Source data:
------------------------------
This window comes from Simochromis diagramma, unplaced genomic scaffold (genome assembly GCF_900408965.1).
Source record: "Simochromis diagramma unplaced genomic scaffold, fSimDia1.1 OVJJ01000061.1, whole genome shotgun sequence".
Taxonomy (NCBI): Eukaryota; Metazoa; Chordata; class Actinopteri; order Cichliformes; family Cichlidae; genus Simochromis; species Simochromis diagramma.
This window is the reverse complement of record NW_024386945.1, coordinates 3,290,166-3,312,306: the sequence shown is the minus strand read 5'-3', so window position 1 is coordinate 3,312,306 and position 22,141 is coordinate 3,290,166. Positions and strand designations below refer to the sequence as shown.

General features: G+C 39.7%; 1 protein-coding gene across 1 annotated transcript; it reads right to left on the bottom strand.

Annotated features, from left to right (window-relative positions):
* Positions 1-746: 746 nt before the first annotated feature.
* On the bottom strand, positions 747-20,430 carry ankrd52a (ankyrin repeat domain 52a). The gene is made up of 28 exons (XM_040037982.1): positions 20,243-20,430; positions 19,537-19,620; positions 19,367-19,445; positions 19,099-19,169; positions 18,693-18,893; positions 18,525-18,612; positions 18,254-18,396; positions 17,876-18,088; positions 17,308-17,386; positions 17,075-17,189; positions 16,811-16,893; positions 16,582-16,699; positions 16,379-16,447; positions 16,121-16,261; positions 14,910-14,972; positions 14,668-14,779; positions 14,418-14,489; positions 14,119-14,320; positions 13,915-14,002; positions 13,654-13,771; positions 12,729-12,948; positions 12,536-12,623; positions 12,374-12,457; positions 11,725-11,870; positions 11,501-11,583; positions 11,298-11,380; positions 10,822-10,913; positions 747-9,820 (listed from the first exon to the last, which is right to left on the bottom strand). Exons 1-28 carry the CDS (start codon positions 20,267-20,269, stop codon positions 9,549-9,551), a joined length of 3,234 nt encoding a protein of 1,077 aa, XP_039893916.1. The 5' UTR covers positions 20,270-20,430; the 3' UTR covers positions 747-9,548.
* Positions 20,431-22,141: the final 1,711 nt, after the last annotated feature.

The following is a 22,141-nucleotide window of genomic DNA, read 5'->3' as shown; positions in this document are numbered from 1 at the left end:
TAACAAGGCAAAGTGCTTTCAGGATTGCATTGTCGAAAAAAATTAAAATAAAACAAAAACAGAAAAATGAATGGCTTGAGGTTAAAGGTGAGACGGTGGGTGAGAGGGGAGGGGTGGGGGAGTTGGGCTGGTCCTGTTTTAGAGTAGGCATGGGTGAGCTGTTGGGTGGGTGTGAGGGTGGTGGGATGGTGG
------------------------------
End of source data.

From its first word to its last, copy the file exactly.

This window comes from Simochromis diagramma, unplaced genomic scaffold (genome assembly GCF_900408965.1).
Source record: "Simochromis diagramma unplaced genomic scaffold, fSimDia1.1 OVJJ01000061.1, whole genome shotgun sequence".
Taxonomy (NCBI): Eukaryota; Metazoa; Chordata; class Actinopteri; order Cichliformes; family Cichlidae; genus Simochromis; species Simochromis diagramma.
This window is the reverse complement of record NW_024386945.1, coordinates 3,290,166-3,312,306: the sequence shown is the minus strand read 5'-3', so window position 1 is coordinate 3,312,306 and position 22,141 is coordinate 3,290,166. Positions and strand designations below refer to the sequence as shown.

General features: G+C 39.7%; 1 protein-coding gene across 1 annotated transcript; it reads right to left on the bottom strand.

Annotated features, from left to right (window-relative positions):
* Positions 1-746: 746 nt before the first annotated feature.
* On the bottom strand, positions 747-20,430 carry ankrd52a (ankyrin repeat domain 52a). The gene is made up of 28 exons (XM_040037982.1): positions 20,243-20,430; positions 19,537-19,620; positions 19,367-19,445; positions 19,099-19,169; positions 18,693-18,893; positions 18,525-18,612; positions 18,254-18,396; positions 17,876-18,088; positions 17,308-17,386; positions 17,075-17,189; positions 16,811-16,893; positions 16,582-16,699; positions 16,379-16,447; positions 16,121-16,261; positions 14,910-14,972; positions 14,668-14,779; positions 14,418-14,489; positions 14,119-14,320; positions 13,915-14,002; positions 13,654-13,771; positions 12,729-12,948; positions 12,536-12,623; positions 12,374-12,457; positions 11,725-11,870; positions 11,501-11,583; positions 11,298-11,380; positions 10,822-10,913; positions 747-9,820 (listed from the first exon to the last, which is right to left on the bottom strand). Exons 1-28 carry the CDS (start codon positions 20,267-20,269, stop codon positions 9,549-9,551), a joined length of 3,234 nt encoding a protein of 1,077 aa, XP_039893916.1. The 5' UTR covers positions 20,270-20,430; the 3' UTR covers positions 747-9,548.
* Positions 20,431-22,141: the final 1,711 nt, after the last annotated feature.

The following is a 22,141-nucleotide window of genomic DNA, read 5'->3' as shown; positions in this document are numbered from 1 at the left end:
TAACAAGGCAAAGTGCTTTCAGGATTGCATTGTCGAAAAAAATTAAAATAAAACAAAAACAGAAAAATGAATGGCTTGAGGTTAAAGGTGAGACGGTGGGTGAGAGGGGAGGGGTGGGGGAGTTGGGCTGGTCCTGTTTTAGAGTAGGCATGGGTGAGCTGTTGGGTGGGTGTGAGGGTGGTGGGATGGTGG